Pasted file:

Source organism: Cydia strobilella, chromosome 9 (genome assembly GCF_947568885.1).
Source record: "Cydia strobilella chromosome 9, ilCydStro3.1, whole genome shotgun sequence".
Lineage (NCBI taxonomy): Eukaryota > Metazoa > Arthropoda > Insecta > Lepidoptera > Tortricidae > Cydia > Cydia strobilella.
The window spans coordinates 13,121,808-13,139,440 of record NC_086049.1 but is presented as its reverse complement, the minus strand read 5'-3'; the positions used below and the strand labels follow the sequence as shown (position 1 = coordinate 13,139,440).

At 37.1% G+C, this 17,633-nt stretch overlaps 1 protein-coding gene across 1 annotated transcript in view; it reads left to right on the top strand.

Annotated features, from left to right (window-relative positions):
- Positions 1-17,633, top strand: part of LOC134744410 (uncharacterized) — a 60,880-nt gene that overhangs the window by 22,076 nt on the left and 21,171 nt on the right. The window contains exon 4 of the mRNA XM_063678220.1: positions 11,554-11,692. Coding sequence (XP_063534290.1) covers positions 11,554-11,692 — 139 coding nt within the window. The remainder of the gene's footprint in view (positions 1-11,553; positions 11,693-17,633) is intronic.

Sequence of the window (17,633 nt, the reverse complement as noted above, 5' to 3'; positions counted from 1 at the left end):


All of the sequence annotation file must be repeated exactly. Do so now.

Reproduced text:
Source organism: Cydia strobilella, chromosome 9 (genome assembly GCF_947568885.1).
Source record: "Cydia strobilella chromosome 9, ilCydStro3.1, whole genome shotgun sequence".
Lineage (NCBI taxonomy): Eukaryota > Metazoa > Arthropoda > Insecta > Lepidoptera > Tortricidae > Cydia > Cydia strobilella.
The window spans coordinates 13,121,808-13,139,440 of record NC_086049.1 but is presented as its reverse complement, the minus strand read 5'-3'; the positions used below and the strand labels follow the sequence as shown (position 1 = coordinate 13,139,440).

At 37.1% G+C, this 17,633-nt stretch overlaps 1 protein-coding gene across 1 annotated transcript in view; it reads left to right on the top strand.

Annotated features, from left to right (window-relative positions):
- Positions 1-17,633, top strand: part of LOC134744410 (uncharacterized) — a 60,880-nt gene that overhangs the window by 22,076 nt on the left and 21,171 nt on the right. The window contains exon 4 of the mRNA XM_063678220.1: positions 11,554-11,692. Coding sequence (XP_063534290.1) covers positions 11,554-11,692 — 139 coding nt within the window. The remainder of the gene's footprint in view (positions 1-11,553; positions 11,693-17,633) is intronic.

Sequence of the window (17,633 nt, the reverse complement as noted above, 5' to 3'; positions counted from 1 at the left end):